Gordon Jones, the Registrar of Companies between 1993 and 2007, says the reasons for withholding information on company directors are weak to begin with, and the consequences of such action will be worse than expected for Hong Kong’s international reputation.
If enacted, the new provisions will undermine the principles of accountability and transparency that lie at the heart of Hong Kong’s company law, undermine our corporate governance standards and adversely affect Hong Kong’s image as a major international business and financial centre.
Read his op-ed in the South China Morning Post here
The following is the text of a letter sent by JEPF to Legislator Emily Lau for discussion by pan-democrats in LegCo
07 February 2013
Journalism Educators for Press Freedom (JEPF) is a group of teachers of journalism from Hong Kong’s tertiary education institutions. We are concerned about the state of press freedom in Hong Kong and the reporting conditions for Hong Kong journalists in Hong Kong and elsewhere.
JEPF is deeply concerned about provisions in the amended Companies Ordinance which will hide the residential addresses and ID card numbers of company directors from public access. This move strikes a blow to transparency and accountability in Hong Kong’s commercial and financial sectors and public life.
The government argues the move is necessary to safeguard privacy but the Privacy Commissioner has only ever received two complaints related to information obtained from company records, neither of which was upheld.
We are aware the government has been sending out signals that it may be willing to grant an exemption to the news media but we wish to state that we are opposed to this ‘concession’. Some of the reasons are:
- Such a move would require defining (presumably by the government) what constitutes journalism, journalistic activities and news organisations at a time when definitions and boundaries are being constantly redrawn in the face of changing technology and the internet.
- Journalists are not the only group of people affected by the changes. Everyone has the right to protect their interests by using the information from the Companies Registry. With the information obtained, they may take action such as appealing to the press for follow-up action. This helps society to monitor irregularities.
- Journalists are a part of society, they should serve society. They should not be pushed into a special category of people who depend on the government to grant them privileged access to what should be public information.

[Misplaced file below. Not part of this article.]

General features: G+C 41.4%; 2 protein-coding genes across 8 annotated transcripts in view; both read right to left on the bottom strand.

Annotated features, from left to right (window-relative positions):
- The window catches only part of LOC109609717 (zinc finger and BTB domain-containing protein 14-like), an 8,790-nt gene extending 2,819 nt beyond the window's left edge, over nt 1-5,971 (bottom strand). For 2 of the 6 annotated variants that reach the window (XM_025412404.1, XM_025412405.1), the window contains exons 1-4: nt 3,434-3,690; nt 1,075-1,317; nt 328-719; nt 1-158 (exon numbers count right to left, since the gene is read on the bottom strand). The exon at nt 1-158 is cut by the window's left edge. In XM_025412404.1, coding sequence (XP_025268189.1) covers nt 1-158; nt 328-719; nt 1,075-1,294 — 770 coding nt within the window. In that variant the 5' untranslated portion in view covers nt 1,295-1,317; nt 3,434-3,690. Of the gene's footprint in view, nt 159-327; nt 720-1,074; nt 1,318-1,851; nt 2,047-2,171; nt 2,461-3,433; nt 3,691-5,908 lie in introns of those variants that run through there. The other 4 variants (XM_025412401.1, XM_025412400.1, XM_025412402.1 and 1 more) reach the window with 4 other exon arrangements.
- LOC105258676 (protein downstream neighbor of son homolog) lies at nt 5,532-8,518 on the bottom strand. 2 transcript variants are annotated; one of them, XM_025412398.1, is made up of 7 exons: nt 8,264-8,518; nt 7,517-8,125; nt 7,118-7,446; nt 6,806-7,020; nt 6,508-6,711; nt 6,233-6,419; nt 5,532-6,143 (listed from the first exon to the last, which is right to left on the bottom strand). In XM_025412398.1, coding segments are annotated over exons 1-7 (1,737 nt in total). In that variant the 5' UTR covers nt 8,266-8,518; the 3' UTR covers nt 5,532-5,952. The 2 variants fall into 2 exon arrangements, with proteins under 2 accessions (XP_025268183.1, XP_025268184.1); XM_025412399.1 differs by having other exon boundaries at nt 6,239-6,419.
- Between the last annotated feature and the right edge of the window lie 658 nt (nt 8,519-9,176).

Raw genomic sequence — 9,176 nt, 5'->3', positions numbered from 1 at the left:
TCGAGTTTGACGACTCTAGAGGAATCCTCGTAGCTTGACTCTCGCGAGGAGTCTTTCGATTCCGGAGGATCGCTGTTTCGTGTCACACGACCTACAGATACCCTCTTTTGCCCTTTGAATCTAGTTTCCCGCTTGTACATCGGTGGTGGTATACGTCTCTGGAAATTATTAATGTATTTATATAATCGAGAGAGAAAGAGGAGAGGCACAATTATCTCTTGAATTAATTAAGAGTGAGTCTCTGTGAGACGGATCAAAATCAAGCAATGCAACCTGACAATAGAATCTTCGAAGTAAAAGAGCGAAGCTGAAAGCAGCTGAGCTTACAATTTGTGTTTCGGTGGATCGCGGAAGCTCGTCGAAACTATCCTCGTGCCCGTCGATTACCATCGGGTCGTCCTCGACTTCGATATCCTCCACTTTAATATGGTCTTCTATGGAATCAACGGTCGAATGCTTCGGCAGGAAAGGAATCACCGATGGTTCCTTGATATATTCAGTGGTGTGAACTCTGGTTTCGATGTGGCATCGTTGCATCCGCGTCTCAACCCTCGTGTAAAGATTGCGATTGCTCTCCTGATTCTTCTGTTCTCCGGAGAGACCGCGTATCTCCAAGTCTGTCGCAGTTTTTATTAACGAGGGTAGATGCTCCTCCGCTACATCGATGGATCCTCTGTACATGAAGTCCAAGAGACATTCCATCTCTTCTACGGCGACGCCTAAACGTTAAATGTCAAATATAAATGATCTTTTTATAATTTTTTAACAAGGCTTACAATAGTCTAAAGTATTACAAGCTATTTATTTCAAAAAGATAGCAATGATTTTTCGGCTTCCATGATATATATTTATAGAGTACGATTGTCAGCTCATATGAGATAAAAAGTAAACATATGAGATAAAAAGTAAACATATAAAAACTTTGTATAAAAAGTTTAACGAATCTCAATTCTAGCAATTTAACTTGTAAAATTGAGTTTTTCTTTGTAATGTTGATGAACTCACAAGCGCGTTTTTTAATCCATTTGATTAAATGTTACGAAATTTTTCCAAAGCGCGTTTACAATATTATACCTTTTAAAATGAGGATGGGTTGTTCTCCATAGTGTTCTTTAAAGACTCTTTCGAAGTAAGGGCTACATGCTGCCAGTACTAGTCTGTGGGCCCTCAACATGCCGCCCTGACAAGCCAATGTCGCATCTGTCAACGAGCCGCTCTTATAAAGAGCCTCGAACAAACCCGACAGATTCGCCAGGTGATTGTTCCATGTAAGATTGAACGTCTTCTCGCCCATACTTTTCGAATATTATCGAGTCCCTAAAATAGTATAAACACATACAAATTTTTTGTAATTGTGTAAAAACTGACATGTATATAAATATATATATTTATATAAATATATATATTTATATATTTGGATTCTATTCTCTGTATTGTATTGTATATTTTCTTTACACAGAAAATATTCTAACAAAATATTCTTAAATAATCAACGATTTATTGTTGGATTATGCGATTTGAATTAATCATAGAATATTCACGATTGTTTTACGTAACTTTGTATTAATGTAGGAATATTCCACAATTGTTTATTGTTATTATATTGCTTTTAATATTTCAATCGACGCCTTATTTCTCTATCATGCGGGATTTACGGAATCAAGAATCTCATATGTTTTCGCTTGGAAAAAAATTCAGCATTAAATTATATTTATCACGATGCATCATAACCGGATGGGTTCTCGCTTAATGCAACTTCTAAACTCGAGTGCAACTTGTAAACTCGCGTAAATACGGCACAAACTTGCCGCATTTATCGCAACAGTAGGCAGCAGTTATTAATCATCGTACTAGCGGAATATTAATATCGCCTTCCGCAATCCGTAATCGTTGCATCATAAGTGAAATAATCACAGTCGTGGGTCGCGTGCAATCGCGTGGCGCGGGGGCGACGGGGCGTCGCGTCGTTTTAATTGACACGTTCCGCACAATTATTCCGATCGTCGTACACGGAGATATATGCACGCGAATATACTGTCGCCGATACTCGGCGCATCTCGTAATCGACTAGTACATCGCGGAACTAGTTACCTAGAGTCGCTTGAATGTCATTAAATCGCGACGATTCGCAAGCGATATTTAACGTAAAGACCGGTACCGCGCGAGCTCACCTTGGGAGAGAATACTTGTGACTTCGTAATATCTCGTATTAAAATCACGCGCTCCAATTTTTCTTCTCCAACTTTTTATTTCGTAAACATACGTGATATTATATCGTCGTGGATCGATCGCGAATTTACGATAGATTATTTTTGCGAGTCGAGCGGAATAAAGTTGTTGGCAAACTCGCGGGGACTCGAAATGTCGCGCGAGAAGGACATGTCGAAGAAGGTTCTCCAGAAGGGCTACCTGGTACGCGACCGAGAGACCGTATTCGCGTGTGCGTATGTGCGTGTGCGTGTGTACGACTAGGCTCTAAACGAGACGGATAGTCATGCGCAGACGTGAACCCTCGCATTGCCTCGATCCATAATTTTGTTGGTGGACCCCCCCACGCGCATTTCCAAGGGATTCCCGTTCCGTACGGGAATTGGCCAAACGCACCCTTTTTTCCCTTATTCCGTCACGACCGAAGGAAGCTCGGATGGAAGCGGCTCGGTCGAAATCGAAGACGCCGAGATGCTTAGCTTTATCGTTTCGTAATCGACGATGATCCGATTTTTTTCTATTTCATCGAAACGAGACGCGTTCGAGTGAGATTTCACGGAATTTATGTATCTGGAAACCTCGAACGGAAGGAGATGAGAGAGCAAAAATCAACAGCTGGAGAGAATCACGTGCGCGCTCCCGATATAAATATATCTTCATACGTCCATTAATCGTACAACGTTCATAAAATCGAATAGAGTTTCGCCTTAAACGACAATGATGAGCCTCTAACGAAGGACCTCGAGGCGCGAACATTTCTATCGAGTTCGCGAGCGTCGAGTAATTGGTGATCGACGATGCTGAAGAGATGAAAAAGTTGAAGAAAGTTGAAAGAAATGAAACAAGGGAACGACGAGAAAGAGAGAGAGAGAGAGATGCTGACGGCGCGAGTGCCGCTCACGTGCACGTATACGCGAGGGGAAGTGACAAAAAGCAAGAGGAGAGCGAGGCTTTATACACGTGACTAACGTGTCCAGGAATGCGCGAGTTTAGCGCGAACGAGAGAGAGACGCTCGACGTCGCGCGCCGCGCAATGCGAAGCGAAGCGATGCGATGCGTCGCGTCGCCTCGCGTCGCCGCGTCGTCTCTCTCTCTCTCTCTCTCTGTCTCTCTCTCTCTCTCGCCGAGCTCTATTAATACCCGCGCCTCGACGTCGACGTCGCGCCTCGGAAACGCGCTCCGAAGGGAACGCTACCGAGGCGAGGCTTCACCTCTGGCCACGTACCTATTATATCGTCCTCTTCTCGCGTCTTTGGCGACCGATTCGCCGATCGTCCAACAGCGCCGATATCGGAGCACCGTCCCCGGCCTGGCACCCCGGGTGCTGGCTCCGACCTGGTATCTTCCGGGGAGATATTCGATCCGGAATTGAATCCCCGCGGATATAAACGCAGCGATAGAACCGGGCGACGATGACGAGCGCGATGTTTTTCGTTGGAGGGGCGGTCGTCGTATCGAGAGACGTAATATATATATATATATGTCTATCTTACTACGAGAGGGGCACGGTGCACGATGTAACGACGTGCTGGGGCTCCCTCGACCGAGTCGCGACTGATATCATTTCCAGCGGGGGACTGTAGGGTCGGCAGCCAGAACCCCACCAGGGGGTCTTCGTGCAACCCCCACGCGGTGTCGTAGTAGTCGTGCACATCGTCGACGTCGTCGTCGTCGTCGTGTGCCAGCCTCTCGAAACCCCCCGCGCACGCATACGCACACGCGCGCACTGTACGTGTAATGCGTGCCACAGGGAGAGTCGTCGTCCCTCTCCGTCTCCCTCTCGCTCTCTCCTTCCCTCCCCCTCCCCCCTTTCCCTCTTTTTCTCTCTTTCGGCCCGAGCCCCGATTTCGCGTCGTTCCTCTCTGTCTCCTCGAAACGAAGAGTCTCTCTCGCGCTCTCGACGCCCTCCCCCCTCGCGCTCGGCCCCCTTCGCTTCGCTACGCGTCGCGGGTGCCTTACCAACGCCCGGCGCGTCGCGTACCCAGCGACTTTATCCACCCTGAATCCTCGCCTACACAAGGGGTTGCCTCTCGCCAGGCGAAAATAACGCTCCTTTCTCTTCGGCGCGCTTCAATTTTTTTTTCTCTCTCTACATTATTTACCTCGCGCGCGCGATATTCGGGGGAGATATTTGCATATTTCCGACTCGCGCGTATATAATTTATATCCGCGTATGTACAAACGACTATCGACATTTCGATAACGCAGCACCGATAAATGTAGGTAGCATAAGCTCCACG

- The withholding of hitherto publicly available information damages freedom of information in Hong Kong. Even if journalists are granted an exemption, they would still be working in an environment with restricted freedom of information. This affects society as a whole and is bad for the practice of journalism.
We ask members of the Legislative Council not to accept an exemption but to instead call on the government to remove the relevant section on disclosure of this information.
Journalism Educators for Press Freedom
Names: Yuen Chan(陳婉雯), Eva Chan Sik-chee(陳惜姿), Vivian Tam Wai-wan(譚蕙芸), Avis Or Wai-sum(柯惠心), Emily Owen(翁愛明), Bruce Lui Ping-kuen(呂秉權), To Yiu-ming(杜耀明)
The new Companies Ordinance was passed by the Legislative Council in July last year. The Legislative Council is currently discussing provisions which include the withholding details of the residential addresses and Identity Card/Passport numbers of company directors from public access. We believe this amendment presents a severe setback to journalists in Hong Kong. Journalism Educators for Press Freedom (JEFP) is extremely concerned and worried about this development.
Company searches have always been an important tool for investigative journalism. From a single residential address, journalists can discover leads that help them to uncover facts and untangle webs of interconnections and show the bigger picture. This information allows journalists to grasp concrete evidence in exposing conflicts of interest among senior officials and elected representatives, and to reveal the shady practices of dishonest companies. To cut off this channel of discovery is to seriously stifle an important source of information for journalists.
The Financial Services and Treasury Bureau, together with the Companies Registry, is enacting this big change but only allowed one month for public consultation (November to December 2012). We find this woefully inadequate and are extremely disappointed that practitioners from the news industry were not a part of the consultation.
This issue is provoking strong responses from the news industry. While protecting the public’s rights to privacy, authorities should also preserve the public’s right to know to the highest degree. Therefore, JEFP requests that the government withdraw this particular amendment and allow the news media to continue to protect the public interest.
Journalism Educators for Press Freedom
January 8 2013